The value of a fuel is estimated by determining the amount of moisture, of volatile matter, and of fixed carbon and sulphur it contains. The principal fuels occur in the solid, liquid, and gaseous forms. Chief among the solid fuels are coal, wood, charcoal, and coke. The distribution of coal is general over the United States and Europe. Although the coal fields of the United States are shallow compared with those of Nova Scotia and parts of Europe, they are sufficiently extensive to render them the richest in the world.
Coals are divided in the first place into hard and soft coal. The hard coal is known as "anthracite" or "glance," the soft, as "black" or "bituminous," coal. Each of these groups may be subdivided into several varieties.
Graphite may be placed at the base of the series of coal formations. This represents coal deprived of all its volatile matter and a very large portion of the original carbon, but practically none of the original ash. Graphite is practically incombustible, and is never used as a fuel, and is not listed among coals.
Anthracite coal comes next in the series as regards hardness and amount of carbon. It contains from three to ten per cent, of volatile matter, and sometimes as high, as ninety-five per cent, of carbon. This variety of mineral coal contains a small amount of hydrogen, and consequently burns almost without flame. Anthracite coal is a clean and convenient fuel for household use. Its available heating- power is high. It has great durability no combustion, and it is possible to gain practically complete combustion by sifting the ashes and reusing the partially burned coal. It is a better winter than summer fuel for kitchen use, because it is so much more difficult to kindle a fire with coal than with wood, and it is easier to have a good fire and then extinguish it when using wood. The greatest objection to this coal as a household fuel is its expense. It makes a hot, steady fire, and is pleasant to handle.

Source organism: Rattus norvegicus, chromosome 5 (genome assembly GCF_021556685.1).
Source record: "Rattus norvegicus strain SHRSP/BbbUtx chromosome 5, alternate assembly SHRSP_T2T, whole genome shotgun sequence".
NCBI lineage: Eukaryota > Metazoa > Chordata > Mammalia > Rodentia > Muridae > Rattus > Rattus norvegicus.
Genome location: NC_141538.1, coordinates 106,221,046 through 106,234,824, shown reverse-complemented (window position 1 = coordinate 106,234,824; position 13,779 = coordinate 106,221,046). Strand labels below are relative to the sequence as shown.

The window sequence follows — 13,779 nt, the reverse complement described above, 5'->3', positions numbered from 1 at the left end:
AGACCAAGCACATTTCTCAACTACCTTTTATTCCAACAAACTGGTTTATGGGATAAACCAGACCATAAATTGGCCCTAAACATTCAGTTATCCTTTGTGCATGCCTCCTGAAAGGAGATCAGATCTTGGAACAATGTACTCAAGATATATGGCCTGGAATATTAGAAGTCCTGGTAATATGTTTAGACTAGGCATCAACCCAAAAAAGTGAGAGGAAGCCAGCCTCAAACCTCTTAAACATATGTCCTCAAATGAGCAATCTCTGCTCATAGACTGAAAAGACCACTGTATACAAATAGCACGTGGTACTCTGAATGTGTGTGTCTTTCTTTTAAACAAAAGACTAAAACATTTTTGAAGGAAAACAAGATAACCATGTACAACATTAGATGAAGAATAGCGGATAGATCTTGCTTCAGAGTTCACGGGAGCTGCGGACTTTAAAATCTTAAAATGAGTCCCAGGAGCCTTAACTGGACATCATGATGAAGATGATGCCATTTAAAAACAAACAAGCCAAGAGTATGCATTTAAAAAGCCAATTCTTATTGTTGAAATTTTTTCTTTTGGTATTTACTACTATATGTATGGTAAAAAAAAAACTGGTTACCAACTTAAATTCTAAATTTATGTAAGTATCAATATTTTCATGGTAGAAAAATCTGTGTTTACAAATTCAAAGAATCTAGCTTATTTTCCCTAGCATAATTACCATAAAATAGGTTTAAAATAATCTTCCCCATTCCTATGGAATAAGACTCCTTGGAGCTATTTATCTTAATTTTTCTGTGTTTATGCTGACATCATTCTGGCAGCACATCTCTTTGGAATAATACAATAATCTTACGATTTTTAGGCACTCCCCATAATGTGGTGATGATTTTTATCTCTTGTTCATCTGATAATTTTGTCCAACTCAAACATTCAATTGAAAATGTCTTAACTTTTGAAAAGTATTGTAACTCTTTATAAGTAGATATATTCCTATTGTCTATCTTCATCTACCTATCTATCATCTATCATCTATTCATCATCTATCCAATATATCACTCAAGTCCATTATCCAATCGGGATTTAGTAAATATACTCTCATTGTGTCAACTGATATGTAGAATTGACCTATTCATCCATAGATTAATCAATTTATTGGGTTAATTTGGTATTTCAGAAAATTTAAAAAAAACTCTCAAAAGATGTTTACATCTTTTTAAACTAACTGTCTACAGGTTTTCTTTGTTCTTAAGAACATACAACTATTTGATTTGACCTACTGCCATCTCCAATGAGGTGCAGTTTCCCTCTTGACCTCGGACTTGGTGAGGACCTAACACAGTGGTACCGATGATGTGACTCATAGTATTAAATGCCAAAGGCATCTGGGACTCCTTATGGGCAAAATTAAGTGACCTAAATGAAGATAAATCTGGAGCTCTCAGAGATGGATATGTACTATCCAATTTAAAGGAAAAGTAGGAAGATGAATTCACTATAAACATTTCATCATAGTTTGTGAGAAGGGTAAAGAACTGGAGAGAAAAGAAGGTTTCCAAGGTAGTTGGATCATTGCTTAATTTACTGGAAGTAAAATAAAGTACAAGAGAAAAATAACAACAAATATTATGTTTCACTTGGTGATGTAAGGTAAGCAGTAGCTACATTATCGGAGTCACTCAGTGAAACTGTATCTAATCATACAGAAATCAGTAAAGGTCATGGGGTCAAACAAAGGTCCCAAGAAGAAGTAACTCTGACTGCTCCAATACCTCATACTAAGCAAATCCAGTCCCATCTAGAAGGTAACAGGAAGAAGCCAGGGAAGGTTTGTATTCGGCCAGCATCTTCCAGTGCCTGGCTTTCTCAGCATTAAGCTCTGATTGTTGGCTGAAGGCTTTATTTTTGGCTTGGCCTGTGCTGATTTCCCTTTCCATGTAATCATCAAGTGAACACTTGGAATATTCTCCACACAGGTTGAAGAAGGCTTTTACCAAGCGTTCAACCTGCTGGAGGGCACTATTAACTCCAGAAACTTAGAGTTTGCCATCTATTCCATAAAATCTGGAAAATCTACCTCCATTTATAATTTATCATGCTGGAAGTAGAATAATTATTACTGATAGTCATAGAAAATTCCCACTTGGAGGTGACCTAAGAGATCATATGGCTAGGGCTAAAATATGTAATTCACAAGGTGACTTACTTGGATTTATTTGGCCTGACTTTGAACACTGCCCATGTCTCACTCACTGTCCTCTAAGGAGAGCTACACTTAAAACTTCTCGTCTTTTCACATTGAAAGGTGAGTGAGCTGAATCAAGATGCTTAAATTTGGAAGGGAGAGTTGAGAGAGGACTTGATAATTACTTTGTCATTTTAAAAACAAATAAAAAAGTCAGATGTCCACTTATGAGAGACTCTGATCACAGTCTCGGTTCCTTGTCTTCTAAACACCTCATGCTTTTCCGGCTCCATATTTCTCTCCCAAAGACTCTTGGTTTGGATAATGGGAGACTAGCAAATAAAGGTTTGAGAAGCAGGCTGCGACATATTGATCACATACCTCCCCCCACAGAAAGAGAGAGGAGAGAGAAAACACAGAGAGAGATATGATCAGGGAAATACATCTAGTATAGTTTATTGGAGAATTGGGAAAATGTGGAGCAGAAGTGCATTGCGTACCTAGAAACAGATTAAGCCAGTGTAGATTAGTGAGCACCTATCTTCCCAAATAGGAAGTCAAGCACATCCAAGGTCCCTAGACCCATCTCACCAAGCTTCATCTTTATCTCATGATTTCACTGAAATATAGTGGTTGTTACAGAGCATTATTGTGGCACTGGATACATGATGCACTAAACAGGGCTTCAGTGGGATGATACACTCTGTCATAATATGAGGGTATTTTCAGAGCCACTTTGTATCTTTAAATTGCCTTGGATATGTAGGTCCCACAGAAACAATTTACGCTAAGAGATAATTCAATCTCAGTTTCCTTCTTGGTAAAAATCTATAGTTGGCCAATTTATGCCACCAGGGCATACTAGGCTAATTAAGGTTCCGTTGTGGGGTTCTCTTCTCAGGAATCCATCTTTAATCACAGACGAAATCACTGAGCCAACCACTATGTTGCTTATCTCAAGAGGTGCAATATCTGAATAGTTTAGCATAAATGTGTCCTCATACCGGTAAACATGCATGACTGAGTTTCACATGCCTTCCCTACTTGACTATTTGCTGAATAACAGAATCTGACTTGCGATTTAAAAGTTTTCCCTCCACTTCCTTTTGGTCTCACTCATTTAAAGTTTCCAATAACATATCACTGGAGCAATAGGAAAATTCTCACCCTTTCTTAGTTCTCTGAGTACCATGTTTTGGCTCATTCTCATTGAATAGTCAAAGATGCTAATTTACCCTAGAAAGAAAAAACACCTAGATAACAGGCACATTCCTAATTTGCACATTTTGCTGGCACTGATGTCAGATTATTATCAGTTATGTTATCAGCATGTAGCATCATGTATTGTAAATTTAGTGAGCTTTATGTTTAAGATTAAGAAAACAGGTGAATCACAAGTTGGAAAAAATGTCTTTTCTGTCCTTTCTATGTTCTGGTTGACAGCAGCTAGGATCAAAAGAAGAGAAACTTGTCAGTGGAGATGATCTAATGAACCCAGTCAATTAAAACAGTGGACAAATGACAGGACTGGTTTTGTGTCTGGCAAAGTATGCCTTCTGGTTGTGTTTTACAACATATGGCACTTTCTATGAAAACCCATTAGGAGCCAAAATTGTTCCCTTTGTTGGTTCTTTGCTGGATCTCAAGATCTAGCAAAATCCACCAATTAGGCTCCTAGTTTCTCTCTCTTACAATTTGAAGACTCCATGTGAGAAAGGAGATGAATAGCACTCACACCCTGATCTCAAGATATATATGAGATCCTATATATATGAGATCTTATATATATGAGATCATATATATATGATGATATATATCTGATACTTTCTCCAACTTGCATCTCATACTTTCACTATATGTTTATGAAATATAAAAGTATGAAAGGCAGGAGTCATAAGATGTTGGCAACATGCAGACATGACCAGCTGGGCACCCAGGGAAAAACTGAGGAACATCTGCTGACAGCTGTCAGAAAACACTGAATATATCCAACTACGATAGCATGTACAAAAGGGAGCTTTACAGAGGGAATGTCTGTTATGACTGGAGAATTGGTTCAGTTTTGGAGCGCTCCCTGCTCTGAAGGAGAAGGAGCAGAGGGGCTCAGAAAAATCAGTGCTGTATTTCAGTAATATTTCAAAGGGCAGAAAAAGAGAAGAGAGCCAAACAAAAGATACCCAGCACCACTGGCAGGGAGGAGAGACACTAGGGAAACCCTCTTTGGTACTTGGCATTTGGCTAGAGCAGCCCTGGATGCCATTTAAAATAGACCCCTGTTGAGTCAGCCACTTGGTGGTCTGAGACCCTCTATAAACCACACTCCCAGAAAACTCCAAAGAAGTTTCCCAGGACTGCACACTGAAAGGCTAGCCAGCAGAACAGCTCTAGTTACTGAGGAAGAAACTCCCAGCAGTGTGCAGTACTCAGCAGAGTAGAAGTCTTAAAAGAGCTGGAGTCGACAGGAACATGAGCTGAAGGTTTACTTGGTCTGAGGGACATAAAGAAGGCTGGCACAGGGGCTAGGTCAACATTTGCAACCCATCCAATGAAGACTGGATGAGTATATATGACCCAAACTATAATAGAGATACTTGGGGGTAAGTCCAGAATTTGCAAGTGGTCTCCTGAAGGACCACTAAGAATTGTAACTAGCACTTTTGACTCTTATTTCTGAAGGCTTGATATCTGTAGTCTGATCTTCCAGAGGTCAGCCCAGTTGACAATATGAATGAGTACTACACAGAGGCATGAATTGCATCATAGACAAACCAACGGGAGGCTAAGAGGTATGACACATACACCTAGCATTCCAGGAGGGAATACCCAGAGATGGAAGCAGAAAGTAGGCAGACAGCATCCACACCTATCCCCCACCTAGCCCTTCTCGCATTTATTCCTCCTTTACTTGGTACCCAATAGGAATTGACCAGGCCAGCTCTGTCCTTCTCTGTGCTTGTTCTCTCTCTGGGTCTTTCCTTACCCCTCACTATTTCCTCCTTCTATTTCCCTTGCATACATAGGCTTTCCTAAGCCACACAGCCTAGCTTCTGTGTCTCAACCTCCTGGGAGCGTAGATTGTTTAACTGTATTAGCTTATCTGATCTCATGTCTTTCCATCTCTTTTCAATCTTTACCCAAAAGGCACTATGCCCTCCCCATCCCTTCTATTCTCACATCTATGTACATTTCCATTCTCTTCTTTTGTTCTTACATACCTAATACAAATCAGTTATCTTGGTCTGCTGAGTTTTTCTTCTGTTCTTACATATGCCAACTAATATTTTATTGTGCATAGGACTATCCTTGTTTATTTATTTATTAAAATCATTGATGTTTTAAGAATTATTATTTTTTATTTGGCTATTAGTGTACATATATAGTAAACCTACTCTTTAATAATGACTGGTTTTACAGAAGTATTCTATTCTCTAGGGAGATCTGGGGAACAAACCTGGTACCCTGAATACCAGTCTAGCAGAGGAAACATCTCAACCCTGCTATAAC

Semi-bituminous coal comes next in the line of hardness. It contains from ten to eighteen per cent, of gaseous matter. It kindles more readily than anthracite coal, has a high heating power, and cakes in the fire. As a coal for household purposes, it ranks next to anthracite coal. It burns more freely in an open grate than anthracite coal, but it is less cleanly.
The bituminous or soft coals are divided into coking, furnace, and cannel coals. In bituminous coal, the amount of volatile matter varies from eighteen to fifty per cent, of the entire mass.
The coking coals melt and adhere in burning, and when the gaseous matter has escaped, a mass of coke remains. Most bituminous coals belong to this variety, of which the Pittsburg coal may be taken as a type. Bituminous coals are extensively employed for the generation of steam, and, when coked, for smelting metals. Their tendency to adhere in masses when burning prevents their being used for this in their raw state. This variety of coal is a good heat producer, but on account of the large amount of volatile matter contained, it produces a great quantity of smoke and soot. In some localities it is expedient to use it because it is the cheapest fuel. Extreme care is necessary, when it is burned in the kitchen range, to prevent the light, black, tenacious particles of soot escaping into the room. It is also very unpleasant to handle.
Coking coals sometimes contain much sulphur, and when so contaminated they are not prized as gas coal, but when sufficiently free from this they are much used in the production of illuminating gas. The cannel coals exceed these in the volume and illuminating power of their gas, but the coking coals furnish the most valuable coke.
The furnace coals are those bituminous coals which do not melt or adhere in the fire.
Cannel coals form a third variety of coals, and differ from other bituminous coals in the following particulars: They are more homogeneous in texture, contain less pitch, and are less brilliant; they have a low heating power, but are esteemed in some localities as a household fuel.